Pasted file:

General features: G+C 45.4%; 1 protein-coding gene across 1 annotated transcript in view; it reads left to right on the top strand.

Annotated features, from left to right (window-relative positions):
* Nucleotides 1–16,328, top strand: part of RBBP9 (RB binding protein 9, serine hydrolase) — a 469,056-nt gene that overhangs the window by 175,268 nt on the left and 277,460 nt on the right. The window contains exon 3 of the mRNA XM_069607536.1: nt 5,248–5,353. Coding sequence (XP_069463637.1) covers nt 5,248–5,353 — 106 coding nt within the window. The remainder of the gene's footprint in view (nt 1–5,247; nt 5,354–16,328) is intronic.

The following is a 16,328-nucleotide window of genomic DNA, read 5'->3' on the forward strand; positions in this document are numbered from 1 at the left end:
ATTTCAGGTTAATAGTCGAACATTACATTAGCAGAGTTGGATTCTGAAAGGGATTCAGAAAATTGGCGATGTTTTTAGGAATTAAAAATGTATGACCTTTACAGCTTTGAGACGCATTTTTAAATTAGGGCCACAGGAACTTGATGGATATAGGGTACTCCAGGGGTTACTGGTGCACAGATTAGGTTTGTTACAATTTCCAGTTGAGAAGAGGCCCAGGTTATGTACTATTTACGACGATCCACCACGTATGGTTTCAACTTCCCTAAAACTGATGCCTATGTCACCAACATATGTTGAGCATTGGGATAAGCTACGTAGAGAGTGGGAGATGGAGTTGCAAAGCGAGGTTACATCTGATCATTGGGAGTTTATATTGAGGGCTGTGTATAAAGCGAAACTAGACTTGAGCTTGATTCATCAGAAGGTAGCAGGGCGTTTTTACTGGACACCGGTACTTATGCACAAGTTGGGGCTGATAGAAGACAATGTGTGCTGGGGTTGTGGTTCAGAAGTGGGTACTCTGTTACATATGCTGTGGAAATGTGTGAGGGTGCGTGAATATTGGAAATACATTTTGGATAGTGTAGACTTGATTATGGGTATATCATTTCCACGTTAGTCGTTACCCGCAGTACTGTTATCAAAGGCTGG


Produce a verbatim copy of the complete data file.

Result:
General features: G+C 45.4%; 1 protein-coding gene across 1 annotated transcript in view; it reads left to right on the top strand.

Annotated features, from left to right (window-relative positions):
* Nucleotides 1–16,328, top strand: part of RBBP9 (RB binding protein 9, serine hydrolase) — a 469,056-nt gene that overhangs the window by 175,268 nt on the left and 277,460 nt on the right. The window contains exon 3 of the mRNA XM_069607536.1: nt 5,248–5,353. Coding sequence (XP_069463637.1) covers nt 5,248–5,353 — 106 coding nt within the window. The remainder of the gene's footprint in view (nt 1–5,247; nt 5,354–16,328) is intronic.

The following is a 16,328-nucleotide window of genomic DNA, read 5'->3' on the forward strand; positions in this document are numbered from 1 at the left end:
ATTTCAGGTTAATAGTCGAACATTACATTAGCAGAGTTGGATTCTGAAAGGGATTCAGAAAATTGGCGATGTTTTTAGGAATTAAAAATGTATGACCTTTACAGCTTTGAGACGCATTTTTAAATTAGGGCCACAGGAACTTGATGGATATAGGGTACTCCAGGGGTTACTGGTGCACAGATTAGGTTTGTTACAATTTCCAGTTGAGAAGAGGCCCAGGTTATGTACTATTTACGACGATCCACCACGTATGGTTTCAACTTCCCTAAAACTGATGCCTATGTCACCAACATATGTTGAGCATTGGGATAAGCTACGTAGAGAGTGGGAGATGGAGTTGCAAAGCGAGGTTACATCTGATCATTGGGAGTTTATATTGAGGGCTGTGTATAAAGCGAAACTAGACTTGAGCTTGATTCATCAGAAGGTAGCAGGGCGTTTTTACTGGACACCGGTACTTATGCACAAGTTGGGGCTGATAGAAGACAATGTGTGCTGGGGTTGTGGTTCAGAAGTGGGTACTCTGTTACATATGCTGTGGAAATGTGTGAGGGTGCGTGAATATTGGAAATACATTTTGGATAGTGTAGACTTGATTATGGGTATATCATTTCCACGTTAGTCGTTACCCGCAGTACTGTTATCAAAGGCTGG